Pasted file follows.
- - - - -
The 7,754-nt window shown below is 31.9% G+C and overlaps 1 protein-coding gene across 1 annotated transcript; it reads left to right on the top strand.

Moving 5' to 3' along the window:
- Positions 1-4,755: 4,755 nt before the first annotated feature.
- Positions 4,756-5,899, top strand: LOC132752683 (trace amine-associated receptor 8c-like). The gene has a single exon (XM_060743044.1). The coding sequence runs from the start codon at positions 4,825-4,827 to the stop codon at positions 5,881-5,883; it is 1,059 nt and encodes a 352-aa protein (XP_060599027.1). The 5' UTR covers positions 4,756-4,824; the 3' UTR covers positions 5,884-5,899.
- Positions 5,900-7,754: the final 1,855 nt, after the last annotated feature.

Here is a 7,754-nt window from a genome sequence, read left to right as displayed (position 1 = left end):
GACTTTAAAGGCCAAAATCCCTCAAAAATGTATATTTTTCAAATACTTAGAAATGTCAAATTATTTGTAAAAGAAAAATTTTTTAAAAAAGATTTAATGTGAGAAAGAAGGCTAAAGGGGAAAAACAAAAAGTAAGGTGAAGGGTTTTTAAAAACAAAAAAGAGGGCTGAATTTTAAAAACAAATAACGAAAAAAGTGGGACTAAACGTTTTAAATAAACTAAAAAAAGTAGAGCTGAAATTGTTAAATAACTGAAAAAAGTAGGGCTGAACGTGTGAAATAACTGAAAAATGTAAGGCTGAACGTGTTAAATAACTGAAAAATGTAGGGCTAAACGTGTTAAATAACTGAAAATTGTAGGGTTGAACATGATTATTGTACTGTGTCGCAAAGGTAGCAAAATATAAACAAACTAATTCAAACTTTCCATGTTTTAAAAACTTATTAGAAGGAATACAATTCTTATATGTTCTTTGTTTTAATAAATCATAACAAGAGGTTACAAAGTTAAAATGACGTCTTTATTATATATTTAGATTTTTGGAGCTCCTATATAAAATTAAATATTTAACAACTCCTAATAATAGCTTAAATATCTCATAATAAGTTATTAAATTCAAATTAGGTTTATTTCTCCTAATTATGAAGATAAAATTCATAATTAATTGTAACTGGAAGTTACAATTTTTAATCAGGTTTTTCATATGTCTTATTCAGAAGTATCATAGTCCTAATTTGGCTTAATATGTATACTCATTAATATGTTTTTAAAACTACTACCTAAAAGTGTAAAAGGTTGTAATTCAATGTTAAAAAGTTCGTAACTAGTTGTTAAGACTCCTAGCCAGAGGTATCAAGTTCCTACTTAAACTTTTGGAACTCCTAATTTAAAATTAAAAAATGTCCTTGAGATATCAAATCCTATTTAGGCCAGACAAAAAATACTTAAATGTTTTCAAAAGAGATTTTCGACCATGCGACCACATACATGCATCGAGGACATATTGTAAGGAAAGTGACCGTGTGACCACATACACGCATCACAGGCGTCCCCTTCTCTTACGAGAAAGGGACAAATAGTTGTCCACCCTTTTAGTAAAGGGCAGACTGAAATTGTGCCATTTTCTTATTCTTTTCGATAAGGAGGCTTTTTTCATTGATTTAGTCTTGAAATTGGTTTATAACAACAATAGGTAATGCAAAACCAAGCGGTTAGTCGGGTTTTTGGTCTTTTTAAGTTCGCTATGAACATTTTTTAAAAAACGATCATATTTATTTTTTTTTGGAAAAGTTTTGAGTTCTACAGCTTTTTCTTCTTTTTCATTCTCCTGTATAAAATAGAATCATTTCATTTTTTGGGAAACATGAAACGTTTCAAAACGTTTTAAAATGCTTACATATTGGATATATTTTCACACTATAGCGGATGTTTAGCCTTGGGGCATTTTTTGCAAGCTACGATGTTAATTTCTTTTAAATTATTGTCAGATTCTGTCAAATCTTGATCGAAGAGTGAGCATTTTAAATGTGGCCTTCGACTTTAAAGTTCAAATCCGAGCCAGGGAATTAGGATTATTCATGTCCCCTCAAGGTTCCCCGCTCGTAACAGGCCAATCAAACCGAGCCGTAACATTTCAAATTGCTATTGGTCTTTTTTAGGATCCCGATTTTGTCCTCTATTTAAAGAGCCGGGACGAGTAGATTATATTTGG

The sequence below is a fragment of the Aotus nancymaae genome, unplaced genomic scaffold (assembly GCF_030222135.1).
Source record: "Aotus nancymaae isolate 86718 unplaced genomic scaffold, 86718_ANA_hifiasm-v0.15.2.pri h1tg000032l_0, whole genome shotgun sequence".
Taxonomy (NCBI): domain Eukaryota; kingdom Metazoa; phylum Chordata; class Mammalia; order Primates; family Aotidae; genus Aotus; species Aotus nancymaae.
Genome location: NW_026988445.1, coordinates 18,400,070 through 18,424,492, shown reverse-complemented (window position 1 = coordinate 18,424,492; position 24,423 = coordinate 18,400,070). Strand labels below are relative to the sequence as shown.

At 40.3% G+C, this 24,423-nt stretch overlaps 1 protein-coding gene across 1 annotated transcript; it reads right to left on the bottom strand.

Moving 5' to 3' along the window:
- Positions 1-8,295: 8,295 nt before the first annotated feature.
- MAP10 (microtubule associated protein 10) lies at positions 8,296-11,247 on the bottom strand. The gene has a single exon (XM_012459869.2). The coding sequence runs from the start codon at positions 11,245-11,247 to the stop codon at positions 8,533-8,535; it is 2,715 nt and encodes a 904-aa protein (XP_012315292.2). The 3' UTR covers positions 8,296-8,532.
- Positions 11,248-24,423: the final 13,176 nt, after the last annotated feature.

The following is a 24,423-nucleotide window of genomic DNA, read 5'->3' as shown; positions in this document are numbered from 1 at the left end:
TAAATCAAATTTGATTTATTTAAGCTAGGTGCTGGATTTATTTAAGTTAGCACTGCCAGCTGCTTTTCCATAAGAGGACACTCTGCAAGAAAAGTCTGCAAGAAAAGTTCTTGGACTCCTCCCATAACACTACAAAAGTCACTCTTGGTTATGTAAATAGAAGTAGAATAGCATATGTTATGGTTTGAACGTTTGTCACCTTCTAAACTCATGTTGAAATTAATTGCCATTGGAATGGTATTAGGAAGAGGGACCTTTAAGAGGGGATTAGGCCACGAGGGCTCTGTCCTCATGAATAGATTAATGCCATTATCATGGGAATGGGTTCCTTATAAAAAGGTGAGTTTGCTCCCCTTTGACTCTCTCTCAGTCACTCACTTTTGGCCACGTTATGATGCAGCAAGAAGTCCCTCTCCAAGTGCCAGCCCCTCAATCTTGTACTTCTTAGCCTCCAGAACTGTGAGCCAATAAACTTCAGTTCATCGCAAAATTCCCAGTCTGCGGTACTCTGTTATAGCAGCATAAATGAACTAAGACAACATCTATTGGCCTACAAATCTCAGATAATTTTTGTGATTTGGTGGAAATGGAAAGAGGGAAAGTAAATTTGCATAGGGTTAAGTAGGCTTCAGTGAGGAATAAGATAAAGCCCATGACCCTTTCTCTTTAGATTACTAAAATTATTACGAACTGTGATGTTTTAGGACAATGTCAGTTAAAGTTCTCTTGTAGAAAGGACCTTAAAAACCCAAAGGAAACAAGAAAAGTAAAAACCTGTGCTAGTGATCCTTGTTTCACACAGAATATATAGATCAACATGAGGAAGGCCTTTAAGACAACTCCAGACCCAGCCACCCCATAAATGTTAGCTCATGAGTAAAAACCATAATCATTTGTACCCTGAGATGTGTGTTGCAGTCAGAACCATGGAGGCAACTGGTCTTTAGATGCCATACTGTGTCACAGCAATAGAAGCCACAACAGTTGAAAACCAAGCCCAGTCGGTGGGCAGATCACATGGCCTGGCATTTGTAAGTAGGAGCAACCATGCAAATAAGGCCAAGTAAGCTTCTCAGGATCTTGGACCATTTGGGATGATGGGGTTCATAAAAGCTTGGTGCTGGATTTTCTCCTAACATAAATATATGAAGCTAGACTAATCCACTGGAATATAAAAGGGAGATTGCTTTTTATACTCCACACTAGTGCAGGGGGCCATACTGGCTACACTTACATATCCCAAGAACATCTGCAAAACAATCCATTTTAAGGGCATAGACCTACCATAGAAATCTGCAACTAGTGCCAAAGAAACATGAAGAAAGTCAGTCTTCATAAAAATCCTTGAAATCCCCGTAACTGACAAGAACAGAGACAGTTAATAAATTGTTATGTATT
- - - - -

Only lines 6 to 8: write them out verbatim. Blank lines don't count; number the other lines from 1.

Here is a 7,754-nt window from a genome sequence, read left to right as displayed (position 1 = left end):
GACTTTAAAGGCCAAAATCCCTCAAAAATGTATATTTTTCAAATACTTAGAAATGTCAAATTATTTGTAAAAGAAAAATTTTTTAAAAAAGATTTAATGTGAGAAAGAAGGCTAAAGGGGAAAAACAAAAAGTAAGGTGAAGGGTTTTTAAAAACAAAAAAGAGGGCTGAATTTTAAAAACAAATAACGAAAAAAGTGGGACTAAACGTTTTAAATAAACTAAAAAAAGTAGAGCTGAAATTGTTAAATAACTGAAAAAAGTAGGGCTGAACGTGTGAAATAACTGAAAAATGTAAGGCTGAACGTGTTAAATAACTGAAAAATGTAGGGCTAAACGTGTTAAATAACTGAAAATTGTAGGGTTGAACATGATTATTGTACTGTGTCGCAAAGGTAGCAAAATATAAACAAACTAATTCAAACTTTCCATGTTTTAAAAACTTATTAGAAGGAATACAATTCTTATATGTTCTTTGTTTTAATAAATCATAACAAGAGGTTACAAAGTTAAAATGACGTCTTTATTATATATTTAGATTTTTGGAGCTCCTATATAAAATTAAATATTTAACAACTCCTAATAATAGCTTAAATATCTCATAATAAGTTATTAAATTCAAATTAGGTTTATTTCTCCTAATTATGAAGATAAAATTCATAATTAATTGTAACTGGAAGTTACAATTTTTAATCAGGTTTTTCATATGTCTTATTCAGAAGTATCATAGTCCTAATTTGGCTTAATATGTATACTCATTAATATGTTTTTAAAACTACTACCTAAAAGTGTAAAAGGTTGTAATTCAATGTTAAAAAGTTCGTAACTAGTTGTTAAGACTCCTAGCCAGAGGTATCAAGTTCCTACTTAAACTTTTGGAACTCCTAATTTAAAATTAAAAAATGTCCTTGAGATATCAAATCCTATTTAGGCCAGACAAAAAATACTTAAATGTTTTCAAAAGAGATTTTCGACCATGCGACCACATACATGCATCGAGGACATATTGTAAGGAAAGTGACCGTGTGACCACATACACGCATCACAGGCGTCCCCTTCTCTTACGAGAAAGGGACAAATAGTTGTCCACCCTTTTAGTAAAGGGCAGACTGAAATTGTGCCATTTTCTTATTCTTTTCGATAAGGAGGCTTTTTTCATTGATTTAGTCTTGAAATTGGTTTATAACAACAATAGGTAATGCAAAACCAAGCGGTTAGTCGGGTTTTTGGTCTTTTTAAGTTCGCTATGAACATTTTTTAAAAAACGATCATATTTATTTTTTTTTGGAAAAGTTTTGAGTTCTACAGCTTTTTCTTCTTTTTCATTCTCCTGTATAAAATAGAATCATTTCATTTTTTGGGAAACATGAAACGTTTCAAAACGTTTTAAAATGCTTACATATTGGATATATTTTCACACTATAGCGGATGTTTAGCCTTGGGGCATTTTTTGCAAGCTACGATGTTAATTTCTTTTAAATTATTGTCAGATTCTGTCAAATCTTGATCGAAGAGTGAGCATTTTAAATGTGGCCTTCGACTTTAAAGTTCAAATCCGAGCCAGGGAATTAGGATTATTCATGTCCCCTCAAGGTTCCCCGCTCGTAACAGGCCAATCAAACCGAGCCGTAACATTTCAAATTGCTATTGGTCTTTTTTAGGATCCCGATTTTGTCCTCTATTTAAAGAGCCGGGACGAGTAGATTATATTTGG

The sequence below is a fragment of the Aotus nancymaae genome, unplaced genomic scaffold (assembly GCF_030222135.1).